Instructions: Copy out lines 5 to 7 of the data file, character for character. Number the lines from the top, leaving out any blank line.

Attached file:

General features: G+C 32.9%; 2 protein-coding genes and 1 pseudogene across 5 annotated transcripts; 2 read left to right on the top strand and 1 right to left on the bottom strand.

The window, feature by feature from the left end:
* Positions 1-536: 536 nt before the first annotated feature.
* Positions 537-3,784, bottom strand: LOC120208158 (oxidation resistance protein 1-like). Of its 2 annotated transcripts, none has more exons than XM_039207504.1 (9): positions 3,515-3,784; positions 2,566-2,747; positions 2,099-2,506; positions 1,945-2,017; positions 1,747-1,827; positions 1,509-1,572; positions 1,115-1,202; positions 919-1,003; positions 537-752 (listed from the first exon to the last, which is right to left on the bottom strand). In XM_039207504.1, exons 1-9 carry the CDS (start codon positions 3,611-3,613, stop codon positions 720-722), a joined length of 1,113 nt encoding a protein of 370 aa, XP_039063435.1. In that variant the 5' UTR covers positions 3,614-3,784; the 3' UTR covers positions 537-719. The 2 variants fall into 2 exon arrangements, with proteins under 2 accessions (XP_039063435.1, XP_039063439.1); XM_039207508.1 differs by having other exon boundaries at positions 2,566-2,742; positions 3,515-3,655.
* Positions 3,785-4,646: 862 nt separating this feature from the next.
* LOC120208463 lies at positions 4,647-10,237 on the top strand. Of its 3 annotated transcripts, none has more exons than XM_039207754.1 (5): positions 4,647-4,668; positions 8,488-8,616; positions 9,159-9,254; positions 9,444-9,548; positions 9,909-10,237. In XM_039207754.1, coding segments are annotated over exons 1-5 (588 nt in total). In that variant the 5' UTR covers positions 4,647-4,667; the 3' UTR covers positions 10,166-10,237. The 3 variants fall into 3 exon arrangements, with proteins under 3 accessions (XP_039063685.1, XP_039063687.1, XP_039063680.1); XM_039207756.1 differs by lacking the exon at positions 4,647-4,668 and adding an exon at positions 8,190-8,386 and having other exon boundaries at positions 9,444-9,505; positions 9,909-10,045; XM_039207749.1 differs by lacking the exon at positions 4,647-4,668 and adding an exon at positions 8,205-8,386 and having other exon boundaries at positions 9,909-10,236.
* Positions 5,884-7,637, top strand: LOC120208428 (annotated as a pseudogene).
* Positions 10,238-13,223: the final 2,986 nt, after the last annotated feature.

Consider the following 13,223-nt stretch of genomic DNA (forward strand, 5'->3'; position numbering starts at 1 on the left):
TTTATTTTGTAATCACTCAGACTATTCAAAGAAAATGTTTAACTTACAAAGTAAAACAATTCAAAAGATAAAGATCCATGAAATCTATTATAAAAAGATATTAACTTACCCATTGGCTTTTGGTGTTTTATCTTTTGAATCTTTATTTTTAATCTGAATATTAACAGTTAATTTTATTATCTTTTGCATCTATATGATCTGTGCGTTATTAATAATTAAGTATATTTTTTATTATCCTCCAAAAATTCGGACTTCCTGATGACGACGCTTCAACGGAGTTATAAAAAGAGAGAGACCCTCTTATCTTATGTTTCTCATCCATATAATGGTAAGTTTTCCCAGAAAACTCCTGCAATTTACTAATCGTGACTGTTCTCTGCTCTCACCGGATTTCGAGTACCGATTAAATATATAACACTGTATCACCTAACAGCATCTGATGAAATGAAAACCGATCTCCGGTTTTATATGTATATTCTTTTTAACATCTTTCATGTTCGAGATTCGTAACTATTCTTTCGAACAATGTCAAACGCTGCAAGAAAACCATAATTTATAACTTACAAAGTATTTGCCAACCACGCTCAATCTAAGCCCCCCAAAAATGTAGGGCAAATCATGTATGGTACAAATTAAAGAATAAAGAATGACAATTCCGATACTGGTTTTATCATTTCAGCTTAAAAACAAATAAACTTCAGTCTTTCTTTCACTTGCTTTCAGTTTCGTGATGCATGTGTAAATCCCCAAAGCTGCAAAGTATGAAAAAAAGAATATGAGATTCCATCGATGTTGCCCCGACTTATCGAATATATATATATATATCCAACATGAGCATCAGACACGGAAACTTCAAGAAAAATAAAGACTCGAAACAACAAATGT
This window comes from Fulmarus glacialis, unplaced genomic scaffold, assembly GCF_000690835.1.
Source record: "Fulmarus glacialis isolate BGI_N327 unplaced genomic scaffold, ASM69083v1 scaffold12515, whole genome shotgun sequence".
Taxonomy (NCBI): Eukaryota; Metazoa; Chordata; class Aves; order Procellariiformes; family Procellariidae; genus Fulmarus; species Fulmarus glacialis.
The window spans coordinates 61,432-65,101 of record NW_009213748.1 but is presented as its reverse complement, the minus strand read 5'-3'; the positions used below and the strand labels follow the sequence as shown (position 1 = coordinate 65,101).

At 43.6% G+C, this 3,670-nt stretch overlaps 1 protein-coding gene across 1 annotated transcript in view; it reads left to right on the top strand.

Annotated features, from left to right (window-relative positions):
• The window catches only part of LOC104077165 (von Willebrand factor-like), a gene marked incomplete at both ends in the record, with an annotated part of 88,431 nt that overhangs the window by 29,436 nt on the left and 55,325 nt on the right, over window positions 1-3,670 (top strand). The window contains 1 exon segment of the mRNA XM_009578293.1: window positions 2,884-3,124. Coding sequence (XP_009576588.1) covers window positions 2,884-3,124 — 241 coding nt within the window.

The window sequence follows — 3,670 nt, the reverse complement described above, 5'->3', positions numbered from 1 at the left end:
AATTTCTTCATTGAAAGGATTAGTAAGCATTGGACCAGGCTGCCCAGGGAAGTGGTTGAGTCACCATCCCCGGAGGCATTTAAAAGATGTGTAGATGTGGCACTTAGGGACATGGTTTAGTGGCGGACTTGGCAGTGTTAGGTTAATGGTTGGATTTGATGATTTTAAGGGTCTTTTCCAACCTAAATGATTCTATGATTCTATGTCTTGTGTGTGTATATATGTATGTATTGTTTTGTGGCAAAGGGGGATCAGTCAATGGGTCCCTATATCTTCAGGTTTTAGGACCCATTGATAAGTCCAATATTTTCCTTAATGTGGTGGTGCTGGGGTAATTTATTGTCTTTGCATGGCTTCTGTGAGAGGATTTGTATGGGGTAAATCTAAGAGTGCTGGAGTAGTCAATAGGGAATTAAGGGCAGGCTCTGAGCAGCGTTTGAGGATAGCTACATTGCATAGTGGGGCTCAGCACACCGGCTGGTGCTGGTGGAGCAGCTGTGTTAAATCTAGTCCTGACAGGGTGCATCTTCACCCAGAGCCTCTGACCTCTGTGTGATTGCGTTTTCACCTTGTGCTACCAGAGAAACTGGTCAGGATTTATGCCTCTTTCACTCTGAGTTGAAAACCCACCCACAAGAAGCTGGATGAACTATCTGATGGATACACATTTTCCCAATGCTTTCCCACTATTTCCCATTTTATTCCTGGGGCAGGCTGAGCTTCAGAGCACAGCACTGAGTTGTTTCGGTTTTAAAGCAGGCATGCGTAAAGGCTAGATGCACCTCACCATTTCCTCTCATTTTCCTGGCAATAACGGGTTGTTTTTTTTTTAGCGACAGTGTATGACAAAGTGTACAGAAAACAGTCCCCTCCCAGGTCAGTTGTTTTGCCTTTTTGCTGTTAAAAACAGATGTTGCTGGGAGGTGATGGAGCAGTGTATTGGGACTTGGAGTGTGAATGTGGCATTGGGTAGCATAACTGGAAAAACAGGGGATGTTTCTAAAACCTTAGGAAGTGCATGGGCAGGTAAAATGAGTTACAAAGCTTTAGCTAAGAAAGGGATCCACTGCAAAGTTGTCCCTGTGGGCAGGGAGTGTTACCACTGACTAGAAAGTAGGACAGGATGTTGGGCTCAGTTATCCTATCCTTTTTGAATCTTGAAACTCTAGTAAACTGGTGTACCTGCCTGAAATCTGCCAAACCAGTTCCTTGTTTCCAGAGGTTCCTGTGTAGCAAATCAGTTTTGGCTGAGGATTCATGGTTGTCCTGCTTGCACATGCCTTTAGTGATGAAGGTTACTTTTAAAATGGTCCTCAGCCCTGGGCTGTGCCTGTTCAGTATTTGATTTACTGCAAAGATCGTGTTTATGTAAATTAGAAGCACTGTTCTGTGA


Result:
* Positions 3,785-4,646: 862 nt separating this feature from the next.
* LOC120208463 lies at positions 4,647-10,237 on the top strand. Of its 3 annotated transcripts, none has more exons than XM_039207754.1 (5): positions 4,647-4,668; positions 8,488-8,616; positions 9,159-9,254; positions 9,444-9,548; positions 9,909-10,237. In XM_039207754.1, coding segments are annotated over exons 1-5 (588 nt in total). In that variant the 5' UTR covers positions 4,647-4,667; the 3' UTR covers positions 10,166-10,237. The 3 variants fall into 3 exon arrangements, with proteins under 3 accessions (XP_039063685.1, XP_039063687.1, XP_039063680.1); XM_039207756.1 differs by lacking the exon at positions 4,647-4,668 and adding an exon at positions 8,190-8,386 and having other exon boundaries at positions 9,444-9,505; positions 9,909-10,045; XM_039207749.1 differs by lacking the exon at positions 4,647-4,668 and adding an exon at positions 8,205-8,386 and having other exon boundaries at positions 9,909-10,236.
* Positions 5,884-7,637, top strand: LOC120208428 (annotated as a pseudogene).